Last night, though, Katz accepted defeat and said: "We think we fought a good fight. The members have the final say, and the members spoke."
She said she was on to her next battle: ensuring full funding of the state workers' pension fund and retiree health funds, which now have $102.8 billion in unfunded liabilities.
The victorious supporters of the new contract - representing about 60 percent of the union's 29,000 members eligible to vote - also said they would fight to fund the pension.
CWA spokesman Robert Master called the contract a "tremendous agreement" and said that bargaining had taken place earlier this year under extraordinary pressure. "For the last 18 months, we've been in the eye of a storm," he said.
Taxpayers are in a revolt over paying the highest taxes in the nation, and legislators have been calling for severe employee-benefit cuts.
The governor's office did not respond to calls for comment last night. Corzine was in a car accident on the Garden State Parkway near Atlantic City, but a spokesman told the Associated Press that his injuries were not life-threatening.
The new contract gives state workers annual raises of up to 3.5 percent per year. For the first time, they will pay 1.5 percent of their salaries toward health-insurance premiums. The contract also increases their pension contributions from 5 percent to 5.5 percent of their salaries.
Getting to yesterday's vote was a tortuous journey for the CWA.
To fight the Katz-Roeder Vote No campaign, five other CWA local presidents recruited their international union president, Lawrence Cohen. He told workers that the contract represented the best deal they could get.
Master said that "old-fashioned shoe leather" also contributed to the victory. The union contacted members on the phone, through the mail, and in person, walking from desk to desk throughout the sprawling state bureaucracy pitching the contract.
As controversy grew, the five local presidents blasted Katz and Roeder, saying the pair had agreed in union caucuses to some of the very elements of the contract they were criticizing. Katz and Roeder, however, argued that agreeing to a tentative deal in February was too early and that they could have gotten a better one - especially after Corzine agreed to give teachers free lifetime health care.
The five CWA presidents supporting ratification also contended that Katz opposed the deal to make it look like she wasn't caving in to her ex-boyfriend, the governor. Katz's supporters came to her defense and said that the other union presidents' actions were "shameful," "unwarranted" and "reprehensible."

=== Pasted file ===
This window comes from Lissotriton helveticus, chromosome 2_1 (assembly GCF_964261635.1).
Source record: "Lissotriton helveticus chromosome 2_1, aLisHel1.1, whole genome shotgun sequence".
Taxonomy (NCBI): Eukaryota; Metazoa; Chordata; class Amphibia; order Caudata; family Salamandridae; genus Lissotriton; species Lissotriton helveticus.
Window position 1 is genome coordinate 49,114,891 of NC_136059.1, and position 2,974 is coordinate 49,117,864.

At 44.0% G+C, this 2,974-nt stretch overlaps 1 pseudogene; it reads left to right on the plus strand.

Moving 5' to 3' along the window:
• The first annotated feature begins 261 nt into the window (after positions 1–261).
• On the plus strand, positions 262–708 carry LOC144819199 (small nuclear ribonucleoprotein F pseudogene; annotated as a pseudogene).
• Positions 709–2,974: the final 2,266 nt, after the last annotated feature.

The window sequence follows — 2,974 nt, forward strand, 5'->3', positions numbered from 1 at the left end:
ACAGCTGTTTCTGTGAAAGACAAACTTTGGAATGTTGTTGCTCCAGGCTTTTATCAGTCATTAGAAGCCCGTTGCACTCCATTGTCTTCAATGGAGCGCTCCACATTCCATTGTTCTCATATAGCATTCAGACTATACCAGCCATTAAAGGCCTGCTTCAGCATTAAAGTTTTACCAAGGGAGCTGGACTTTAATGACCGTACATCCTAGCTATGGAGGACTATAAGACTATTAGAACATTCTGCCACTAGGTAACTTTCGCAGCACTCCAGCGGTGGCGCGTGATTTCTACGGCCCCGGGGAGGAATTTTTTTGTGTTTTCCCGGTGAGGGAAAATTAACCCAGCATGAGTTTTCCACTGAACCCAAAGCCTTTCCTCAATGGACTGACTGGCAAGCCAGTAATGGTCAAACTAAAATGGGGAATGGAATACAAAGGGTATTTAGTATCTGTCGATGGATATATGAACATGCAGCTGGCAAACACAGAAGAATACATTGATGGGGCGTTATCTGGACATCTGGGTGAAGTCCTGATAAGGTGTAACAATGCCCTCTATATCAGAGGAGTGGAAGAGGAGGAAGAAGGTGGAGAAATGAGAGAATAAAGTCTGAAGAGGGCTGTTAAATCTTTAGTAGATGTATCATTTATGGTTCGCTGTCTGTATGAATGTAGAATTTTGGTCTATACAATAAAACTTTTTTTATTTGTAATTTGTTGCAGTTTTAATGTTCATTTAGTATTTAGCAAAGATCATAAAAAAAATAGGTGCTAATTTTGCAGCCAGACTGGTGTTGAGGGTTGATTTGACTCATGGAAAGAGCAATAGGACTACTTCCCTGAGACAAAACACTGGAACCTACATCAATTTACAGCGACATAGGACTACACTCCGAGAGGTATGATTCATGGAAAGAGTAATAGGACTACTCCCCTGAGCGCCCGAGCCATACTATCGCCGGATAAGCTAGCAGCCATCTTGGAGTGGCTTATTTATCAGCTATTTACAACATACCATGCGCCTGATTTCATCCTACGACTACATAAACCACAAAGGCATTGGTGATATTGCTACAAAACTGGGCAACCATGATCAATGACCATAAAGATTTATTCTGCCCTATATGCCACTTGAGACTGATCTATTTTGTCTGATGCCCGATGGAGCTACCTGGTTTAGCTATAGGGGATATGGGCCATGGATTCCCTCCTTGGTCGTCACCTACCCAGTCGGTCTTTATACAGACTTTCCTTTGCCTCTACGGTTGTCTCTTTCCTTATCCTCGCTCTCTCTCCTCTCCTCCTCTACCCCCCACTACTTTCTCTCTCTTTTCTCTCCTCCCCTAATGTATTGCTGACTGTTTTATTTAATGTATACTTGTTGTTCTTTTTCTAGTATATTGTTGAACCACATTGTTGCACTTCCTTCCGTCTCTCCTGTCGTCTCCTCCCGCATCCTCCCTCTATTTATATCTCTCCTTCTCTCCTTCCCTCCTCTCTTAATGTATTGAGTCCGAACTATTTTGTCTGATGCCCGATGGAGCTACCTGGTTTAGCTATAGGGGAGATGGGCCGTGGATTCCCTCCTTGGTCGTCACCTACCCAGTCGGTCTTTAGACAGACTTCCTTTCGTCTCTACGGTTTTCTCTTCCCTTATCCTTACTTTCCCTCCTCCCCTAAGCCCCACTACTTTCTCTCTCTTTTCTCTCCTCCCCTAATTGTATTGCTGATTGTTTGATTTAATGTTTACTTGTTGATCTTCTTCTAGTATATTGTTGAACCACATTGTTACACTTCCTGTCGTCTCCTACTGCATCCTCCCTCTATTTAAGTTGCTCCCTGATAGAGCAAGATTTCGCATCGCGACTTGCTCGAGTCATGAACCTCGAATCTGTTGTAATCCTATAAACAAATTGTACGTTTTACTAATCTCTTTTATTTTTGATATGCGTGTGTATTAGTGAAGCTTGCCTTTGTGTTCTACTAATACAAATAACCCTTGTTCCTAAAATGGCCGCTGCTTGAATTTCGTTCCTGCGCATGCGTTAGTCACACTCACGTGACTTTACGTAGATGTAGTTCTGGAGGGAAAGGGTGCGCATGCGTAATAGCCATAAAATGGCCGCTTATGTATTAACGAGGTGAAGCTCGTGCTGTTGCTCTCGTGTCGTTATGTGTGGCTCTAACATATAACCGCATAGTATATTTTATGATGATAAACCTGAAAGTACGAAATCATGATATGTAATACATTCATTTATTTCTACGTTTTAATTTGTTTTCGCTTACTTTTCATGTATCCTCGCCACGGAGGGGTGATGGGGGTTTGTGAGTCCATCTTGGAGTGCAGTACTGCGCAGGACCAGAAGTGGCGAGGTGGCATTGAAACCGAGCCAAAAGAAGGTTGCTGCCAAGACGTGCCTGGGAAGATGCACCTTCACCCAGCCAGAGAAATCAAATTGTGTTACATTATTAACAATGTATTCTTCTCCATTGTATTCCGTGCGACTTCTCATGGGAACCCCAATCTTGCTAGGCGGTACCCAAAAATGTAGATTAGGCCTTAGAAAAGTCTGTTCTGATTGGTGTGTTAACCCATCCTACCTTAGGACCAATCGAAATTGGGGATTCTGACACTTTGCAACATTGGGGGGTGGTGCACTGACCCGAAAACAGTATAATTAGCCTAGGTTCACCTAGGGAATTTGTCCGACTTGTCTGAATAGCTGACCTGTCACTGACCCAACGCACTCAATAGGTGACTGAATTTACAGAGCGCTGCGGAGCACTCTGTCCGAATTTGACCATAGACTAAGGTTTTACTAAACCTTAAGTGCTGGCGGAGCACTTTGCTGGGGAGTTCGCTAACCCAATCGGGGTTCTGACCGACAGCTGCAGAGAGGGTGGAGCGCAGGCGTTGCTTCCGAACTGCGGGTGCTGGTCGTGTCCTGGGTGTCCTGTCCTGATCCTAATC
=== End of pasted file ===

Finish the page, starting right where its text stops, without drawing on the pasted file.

The controversy became even more volatile after reports earlier this year that Katz purchased a $1.1 million condo in the same Hoboken building where Corzine lives during contract negotiations. Campaigning for governor in 2005, Corzine came under fire for forgiving a $470,000 mortgage on Katz's Hunterdon County home. Both have said that their personal relationship is over and that it poses no conflict of interest. Katz has declined comment on her purchase of the Hoboken condominium.
Still, the Republican State Committee called for an ethics investigation of Corzine. The governor has consistently refused to discuss his private life, but earlier this month asked his hand-picked ethics advisers whether there was a conflict of interest. That examination is continuing.
Ballots were counted by the American Arbitration Association at the Park Hyatt Philadelphia at the Bellevue.
The CWA contract, which affects the largest group of the state's 80,000 workers and was hammered out in late February, is considered by many to be the trendsetter. On Wednesday night, the American Federation of State County and Municipal Employees, representing about 8,000 state employees, reached a tentative agreement that mirrors the CWA contract. Counties, towns and school boards are expected to model their deals after the state contracts.
Both contracts raise the retirement age from 55 to 60 and cap the maximum pension a worker can receive at $97,200.
Corzine's office said that both contracts, as well as pending legislation, could save the state $475 million a year by 2022.
The health-care givebacks could save $90 million a year starting in July, according to the governor's office.
With about 19,000 mail ballots cast, state workers voted in unprecedented numbers. Typical votes have been about 30 percent of the eligible 29,000 members - even on controversial deals. The previous contract, settled in 2003, had a 30 percent voter turnout and also was accepted 3-2.
While Master declined to discuss plans for healing the rift, Katz said she thought that it would "take a lot of effort on everyone's part. If we focus on what members need and want, we will be able to come together as a union."
Contact staff writer Cynthia Burton at 856-779-3858 or firstname.lastname@example.org.